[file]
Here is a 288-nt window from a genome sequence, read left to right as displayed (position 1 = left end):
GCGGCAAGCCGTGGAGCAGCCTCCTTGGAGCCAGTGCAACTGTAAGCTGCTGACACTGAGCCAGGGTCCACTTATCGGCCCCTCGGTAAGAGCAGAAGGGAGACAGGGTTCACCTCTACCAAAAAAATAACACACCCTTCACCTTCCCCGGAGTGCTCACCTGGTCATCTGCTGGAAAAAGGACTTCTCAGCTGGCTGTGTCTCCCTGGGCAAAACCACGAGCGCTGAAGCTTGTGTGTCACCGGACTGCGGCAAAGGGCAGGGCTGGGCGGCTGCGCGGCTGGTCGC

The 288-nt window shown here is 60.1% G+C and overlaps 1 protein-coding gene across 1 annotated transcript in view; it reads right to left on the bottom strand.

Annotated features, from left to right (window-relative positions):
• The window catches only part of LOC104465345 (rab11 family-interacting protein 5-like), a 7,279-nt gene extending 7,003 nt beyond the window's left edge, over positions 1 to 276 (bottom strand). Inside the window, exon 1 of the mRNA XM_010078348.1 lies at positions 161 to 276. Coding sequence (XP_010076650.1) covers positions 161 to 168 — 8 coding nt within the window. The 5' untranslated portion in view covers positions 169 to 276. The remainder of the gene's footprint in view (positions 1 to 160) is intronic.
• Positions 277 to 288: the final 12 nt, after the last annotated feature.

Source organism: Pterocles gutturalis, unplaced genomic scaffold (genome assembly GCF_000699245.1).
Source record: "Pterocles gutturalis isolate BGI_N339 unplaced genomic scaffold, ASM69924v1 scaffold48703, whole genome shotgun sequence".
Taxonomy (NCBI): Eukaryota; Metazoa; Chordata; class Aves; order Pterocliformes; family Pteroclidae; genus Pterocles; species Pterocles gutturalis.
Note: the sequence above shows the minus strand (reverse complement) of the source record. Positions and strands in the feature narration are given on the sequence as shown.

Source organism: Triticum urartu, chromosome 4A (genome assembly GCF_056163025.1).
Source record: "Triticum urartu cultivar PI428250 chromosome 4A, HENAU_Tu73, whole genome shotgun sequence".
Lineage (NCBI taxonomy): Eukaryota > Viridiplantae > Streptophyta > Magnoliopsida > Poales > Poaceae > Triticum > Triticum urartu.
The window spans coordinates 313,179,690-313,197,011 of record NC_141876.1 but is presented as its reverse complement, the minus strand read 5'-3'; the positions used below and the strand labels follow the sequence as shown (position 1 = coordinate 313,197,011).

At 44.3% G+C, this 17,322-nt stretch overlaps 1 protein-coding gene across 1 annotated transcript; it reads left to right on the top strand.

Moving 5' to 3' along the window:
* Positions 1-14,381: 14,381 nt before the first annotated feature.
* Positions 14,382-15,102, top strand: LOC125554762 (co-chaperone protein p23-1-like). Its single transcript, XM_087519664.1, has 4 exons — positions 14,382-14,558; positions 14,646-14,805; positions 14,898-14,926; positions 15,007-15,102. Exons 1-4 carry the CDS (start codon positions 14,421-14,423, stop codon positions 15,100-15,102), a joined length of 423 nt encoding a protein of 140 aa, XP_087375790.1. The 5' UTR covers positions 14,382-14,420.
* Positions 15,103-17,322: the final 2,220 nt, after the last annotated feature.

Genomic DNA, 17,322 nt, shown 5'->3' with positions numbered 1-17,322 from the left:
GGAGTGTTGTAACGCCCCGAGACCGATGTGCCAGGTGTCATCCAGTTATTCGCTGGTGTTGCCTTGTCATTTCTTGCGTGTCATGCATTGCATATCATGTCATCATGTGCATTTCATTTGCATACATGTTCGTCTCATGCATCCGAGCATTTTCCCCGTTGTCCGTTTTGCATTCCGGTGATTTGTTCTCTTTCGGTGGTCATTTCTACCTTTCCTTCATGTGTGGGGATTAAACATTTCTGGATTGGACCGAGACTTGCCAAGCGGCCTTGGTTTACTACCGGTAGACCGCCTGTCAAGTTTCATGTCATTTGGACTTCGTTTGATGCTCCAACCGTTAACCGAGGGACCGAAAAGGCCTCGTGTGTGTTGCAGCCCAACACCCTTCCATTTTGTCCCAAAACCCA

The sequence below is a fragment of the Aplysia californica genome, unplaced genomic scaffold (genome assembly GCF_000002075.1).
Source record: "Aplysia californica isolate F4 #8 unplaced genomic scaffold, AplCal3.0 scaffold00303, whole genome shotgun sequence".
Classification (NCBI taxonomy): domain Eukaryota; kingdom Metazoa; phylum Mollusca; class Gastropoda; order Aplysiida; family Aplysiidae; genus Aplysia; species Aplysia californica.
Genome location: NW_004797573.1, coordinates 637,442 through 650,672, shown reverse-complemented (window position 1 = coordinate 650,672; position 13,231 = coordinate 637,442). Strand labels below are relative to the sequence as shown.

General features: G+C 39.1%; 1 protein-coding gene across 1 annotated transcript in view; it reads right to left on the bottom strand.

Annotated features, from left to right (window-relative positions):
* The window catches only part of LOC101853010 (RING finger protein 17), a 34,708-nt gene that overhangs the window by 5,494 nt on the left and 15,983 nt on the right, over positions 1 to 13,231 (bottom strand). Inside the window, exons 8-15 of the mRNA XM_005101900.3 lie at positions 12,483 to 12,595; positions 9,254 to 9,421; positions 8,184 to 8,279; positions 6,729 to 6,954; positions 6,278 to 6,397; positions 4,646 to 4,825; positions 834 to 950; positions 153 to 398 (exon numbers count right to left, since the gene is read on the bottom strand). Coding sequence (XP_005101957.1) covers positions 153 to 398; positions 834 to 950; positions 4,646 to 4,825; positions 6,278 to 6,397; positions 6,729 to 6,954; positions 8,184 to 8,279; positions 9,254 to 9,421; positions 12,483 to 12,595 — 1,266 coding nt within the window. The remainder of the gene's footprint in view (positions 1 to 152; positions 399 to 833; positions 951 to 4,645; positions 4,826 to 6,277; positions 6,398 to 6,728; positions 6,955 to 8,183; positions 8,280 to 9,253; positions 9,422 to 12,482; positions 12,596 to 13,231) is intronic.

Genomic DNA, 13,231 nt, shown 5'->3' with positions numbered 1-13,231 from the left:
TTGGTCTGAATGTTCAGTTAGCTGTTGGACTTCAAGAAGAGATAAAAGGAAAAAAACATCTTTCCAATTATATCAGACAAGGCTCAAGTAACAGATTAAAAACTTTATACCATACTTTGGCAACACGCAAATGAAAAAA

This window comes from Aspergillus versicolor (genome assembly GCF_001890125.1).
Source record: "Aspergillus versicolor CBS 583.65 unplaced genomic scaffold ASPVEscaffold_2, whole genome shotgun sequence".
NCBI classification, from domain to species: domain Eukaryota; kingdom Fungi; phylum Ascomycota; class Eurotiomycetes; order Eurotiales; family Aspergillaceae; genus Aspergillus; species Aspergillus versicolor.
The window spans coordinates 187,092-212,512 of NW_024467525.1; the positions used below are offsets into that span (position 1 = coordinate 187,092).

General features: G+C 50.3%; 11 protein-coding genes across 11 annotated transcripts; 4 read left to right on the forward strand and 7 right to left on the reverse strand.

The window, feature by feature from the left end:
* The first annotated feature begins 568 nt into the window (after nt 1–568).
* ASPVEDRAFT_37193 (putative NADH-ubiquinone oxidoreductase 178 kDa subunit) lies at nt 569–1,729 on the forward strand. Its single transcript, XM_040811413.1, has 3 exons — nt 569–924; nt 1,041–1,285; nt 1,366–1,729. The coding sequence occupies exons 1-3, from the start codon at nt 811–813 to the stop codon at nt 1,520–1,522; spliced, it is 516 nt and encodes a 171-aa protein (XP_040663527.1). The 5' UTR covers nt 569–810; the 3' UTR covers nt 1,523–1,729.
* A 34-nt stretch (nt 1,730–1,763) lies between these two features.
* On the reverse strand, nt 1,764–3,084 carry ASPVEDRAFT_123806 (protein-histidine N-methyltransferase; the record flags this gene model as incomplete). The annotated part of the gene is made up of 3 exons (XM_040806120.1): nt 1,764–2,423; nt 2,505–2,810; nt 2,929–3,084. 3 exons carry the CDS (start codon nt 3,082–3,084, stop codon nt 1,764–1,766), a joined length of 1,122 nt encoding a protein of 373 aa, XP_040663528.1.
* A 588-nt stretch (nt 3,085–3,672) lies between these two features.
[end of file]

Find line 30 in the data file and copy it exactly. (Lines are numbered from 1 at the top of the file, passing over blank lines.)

TTGGTCTGAATGTTCAGTTAGCTGTTGGACTTCAAGAAGAGATAAAAGGAAAAAAACATCTTTCCAATTATATCAGACAAGGCTCAAGTAACAGATTAAAAACTTTATACCATACTTTGGCAACACGCAAATGAAAAAA